Hyper-V Type 1 or Type 2?

Discussion in 'Virtualization' started by Leica, Jan 5, 2013.

  1. Leica

    Leica MDL Member

    Nov 15, 2012
    128
    10
    10
    I am running Hyper-V on Windows Server 2012 and I like it so far. I like the dynamic memory!

    Anyway I keep reading that Hyper-V is a Type 1 hypervisor. But it runs under Windows Server! So how can it be?

    Please enlighten me! Thanks.
     
  2. sebus

    sebus MDL Guru

    Jul 23, 2008
    5,966
    1,821
    180
    That is why one does NOT need GUI (Hyper-V Server)
     
  3. Leica

    Leica MDL Member

    Nov 15, 2012
    128
    10
    10
    I did read the Wikipedia article. So once the Hyper-V role is installed and running, the Windows Server 2012 operating system migrates to a virtual machine without you even knowing? And that each time you turn on your computer and login you are inside a virtual machine? WTF? It sure doesn't feel like a virtual machine :(

    What about for Hyper-V for Windows 8? Does that also run as a Type 1 hypervisor? And so then the whole of Windows 8 is "virtualised"?

    Seems far fetched...
     
  4. dawson

    dawson MDL Novice

    Jun 1, 2009
    9
    1
    0
    Lecia, When you run a process, like internet explorer, data moves between conceptual layers of the OS/hardware.
    These layers (Roughly) would be going from the bottom to the top, Physical hardware inside your pc, next to the hardware abstraction layer (HAL), micro kernel, windows 32/64bit subsystem, then the running user process.

    A type 2 hypervisor runs much like any other application on a pc, having to pass though all the OS layers to get stuff done. This is not optimal.
    A type 1 hypervisor in replaces/expands the function of the HAL. Now virtual machines can interface directly to the hypervisor layer (which is just above the physical hardware), bypassing all the other OS layers they really don't want to deal with.

    Now to your question about is windows now "Virtualized, or am i inside a virtual machine" ? Not in the concept your thinking about, IE a VHD container and memory allocations or virtual CD-Roms. It is however virtualized in the sense that it has to talk to the hypervisor layer using the same protocols and methods any virtual machines would. No longer is a virtual machine running as a user process sitting on the very top of the conveptual OS layer system, now the virtual machines and you windows instance is sitting side by side above the hypervisor layer.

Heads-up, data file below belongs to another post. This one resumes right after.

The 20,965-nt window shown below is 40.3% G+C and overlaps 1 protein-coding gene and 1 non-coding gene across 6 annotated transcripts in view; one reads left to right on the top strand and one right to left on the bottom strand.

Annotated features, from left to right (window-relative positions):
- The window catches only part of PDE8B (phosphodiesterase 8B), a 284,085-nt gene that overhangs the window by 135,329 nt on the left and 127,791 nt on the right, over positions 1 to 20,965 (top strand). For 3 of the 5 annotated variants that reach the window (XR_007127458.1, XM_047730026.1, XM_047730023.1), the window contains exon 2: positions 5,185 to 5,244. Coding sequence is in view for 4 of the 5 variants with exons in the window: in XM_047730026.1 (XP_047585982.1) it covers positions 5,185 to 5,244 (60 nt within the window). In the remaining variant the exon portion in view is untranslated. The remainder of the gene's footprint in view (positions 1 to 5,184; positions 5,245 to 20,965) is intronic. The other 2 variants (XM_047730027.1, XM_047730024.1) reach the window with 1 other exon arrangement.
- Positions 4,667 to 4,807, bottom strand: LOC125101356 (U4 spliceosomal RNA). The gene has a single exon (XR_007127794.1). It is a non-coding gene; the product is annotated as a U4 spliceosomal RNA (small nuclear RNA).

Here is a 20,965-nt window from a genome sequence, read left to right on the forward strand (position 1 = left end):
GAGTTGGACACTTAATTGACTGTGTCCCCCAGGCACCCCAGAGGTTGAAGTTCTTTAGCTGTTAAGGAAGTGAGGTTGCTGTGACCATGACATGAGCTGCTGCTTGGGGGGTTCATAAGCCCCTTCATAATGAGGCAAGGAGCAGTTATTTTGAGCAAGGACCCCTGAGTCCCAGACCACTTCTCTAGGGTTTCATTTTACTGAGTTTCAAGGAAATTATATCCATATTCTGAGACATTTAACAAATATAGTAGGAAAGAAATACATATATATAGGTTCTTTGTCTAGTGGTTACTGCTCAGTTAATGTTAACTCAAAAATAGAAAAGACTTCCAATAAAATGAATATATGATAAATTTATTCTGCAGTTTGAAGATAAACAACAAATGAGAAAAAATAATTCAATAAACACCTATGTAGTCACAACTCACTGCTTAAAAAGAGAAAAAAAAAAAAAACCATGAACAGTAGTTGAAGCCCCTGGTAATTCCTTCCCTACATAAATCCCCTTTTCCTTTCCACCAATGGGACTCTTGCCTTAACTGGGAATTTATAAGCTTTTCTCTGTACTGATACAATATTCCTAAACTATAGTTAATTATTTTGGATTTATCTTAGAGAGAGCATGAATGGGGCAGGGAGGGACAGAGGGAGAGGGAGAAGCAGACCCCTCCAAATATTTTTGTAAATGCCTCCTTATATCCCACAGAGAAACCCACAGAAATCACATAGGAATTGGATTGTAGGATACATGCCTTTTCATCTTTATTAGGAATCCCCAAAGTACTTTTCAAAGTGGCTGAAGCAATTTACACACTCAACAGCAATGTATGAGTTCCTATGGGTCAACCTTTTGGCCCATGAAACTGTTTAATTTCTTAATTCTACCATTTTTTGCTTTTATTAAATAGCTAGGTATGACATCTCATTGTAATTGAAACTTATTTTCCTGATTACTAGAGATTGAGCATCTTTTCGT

Dawson
     
  5. Leica

    Leica MDL Member

    Nov 15, 2012
    128
    10
    10
    Dawson,

    Many thanks for the explanation. So the "host" Windows Server 2012 would be no faster and in fact run at the same speed as a "guest" Windows Server 2012 running in a Virtual Machine? Since both now talk to Hyper-V instead of HAL?

    Also can you please answer the my second question, is Hyper-V for Windows 8 also a Type 1 Hypervisor? Does it also replace HAL in Windows 8?

    Thanks.
     
  6. dawson

    dawson MDL Novice

    Jun 1, 2009
    9
    1
    0
    No, virtual machines do not perform as well as the native installed operating system, but virtual machines do perform better on type 1 than 2. Some reasons Guests do not run at the same speed as the host are due to inherent overheads in emulating/abstracting virtual hardware devices inside a running virtual machine, into real hardware calls. Some are to due with the native OS getting more direct access to low level drivers, such as the graphics adapter drivers. Some are even design issues. An example with the 2008 R2 design limitation was number of virtual processors being limited to 4. If you had a physical machine with 8 cores, a single virtual machine assigned 4 virtual processors would only be able to execute 4 threads at a time, leaving 4 of the 8 cores largely redundant. This limitation could be worked around of course. For a terminal server (which typically has many user applications all running at the same time) you could have 1 physical box with no virtualization and all 8 cores in use, or two virtual machines each with 4 cores...

    Yes, Hyper-v for windows is based on the same code base as 2012, thus is considered to be a type 1 hypervisor

    Regards
     
  7. Jacoub

    Jacoub MDL Member

    Aug 14, 2011
    107
    13
    10
    greetings
    apologies if this not the right place for this question or if it is been answered before!!!!:confused::confused::confused:
    How can I convert a Hyper-V machine type 2 "WS2012 Hyper-V" to VMware Workstation 9.0.1 maintaining activation information. i.e. converting .xml file to it is equivalent .vmc

    thanks a lot in advance
     
  8. sebus

    sebus MDL Guru

    Jul 23, 2008
    5,966
    1,821
    180
    Correct, VERY wrong place & thread. Go here and knock yourself out reading 600+ pages